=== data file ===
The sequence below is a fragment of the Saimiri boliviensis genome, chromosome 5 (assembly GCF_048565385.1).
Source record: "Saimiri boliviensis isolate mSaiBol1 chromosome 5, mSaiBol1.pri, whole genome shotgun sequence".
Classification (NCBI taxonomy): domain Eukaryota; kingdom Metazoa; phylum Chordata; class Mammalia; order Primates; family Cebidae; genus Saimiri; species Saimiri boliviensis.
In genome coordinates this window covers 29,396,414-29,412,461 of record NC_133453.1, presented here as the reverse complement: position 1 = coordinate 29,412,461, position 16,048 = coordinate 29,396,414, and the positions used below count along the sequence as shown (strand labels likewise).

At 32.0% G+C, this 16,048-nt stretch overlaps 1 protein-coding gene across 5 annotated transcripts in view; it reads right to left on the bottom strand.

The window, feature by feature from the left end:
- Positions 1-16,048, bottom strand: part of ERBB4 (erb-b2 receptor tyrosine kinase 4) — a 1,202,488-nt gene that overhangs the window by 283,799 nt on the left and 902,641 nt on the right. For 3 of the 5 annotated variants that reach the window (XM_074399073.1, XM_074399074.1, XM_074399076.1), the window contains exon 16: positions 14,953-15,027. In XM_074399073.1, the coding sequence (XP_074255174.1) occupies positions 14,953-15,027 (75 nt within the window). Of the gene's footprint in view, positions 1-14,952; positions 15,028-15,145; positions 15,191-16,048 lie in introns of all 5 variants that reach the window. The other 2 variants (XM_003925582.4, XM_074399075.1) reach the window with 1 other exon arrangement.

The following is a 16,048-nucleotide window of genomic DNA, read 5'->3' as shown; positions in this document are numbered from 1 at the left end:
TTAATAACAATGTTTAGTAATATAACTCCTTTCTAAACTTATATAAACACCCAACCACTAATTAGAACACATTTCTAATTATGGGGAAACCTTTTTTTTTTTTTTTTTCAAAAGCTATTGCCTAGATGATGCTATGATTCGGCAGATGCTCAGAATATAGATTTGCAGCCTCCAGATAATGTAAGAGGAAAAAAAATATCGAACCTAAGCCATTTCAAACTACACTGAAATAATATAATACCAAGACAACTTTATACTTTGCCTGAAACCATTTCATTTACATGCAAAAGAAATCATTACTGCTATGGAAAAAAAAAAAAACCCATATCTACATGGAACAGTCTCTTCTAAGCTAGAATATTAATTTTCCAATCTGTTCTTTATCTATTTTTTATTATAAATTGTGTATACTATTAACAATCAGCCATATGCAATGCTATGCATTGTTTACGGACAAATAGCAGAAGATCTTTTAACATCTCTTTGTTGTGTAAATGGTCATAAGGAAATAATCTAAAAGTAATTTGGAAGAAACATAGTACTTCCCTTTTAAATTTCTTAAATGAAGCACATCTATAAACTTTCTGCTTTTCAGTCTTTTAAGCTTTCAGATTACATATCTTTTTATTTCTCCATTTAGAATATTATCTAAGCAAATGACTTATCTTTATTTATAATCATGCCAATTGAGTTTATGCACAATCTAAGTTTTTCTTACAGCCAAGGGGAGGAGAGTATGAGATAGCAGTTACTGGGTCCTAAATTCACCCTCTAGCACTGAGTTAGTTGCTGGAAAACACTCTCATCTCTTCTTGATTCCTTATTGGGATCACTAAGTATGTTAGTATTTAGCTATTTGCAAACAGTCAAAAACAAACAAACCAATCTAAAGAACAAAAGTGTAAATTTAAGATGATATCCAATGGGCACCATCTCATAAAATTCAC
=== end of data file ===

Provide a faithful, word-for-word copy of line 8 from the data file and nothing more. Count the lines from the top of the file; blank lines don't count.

The following is a 16,048-nucleotide window of genomic DNA, read 5'->3' as shown; positions in this document are numbered from 1 at the left end: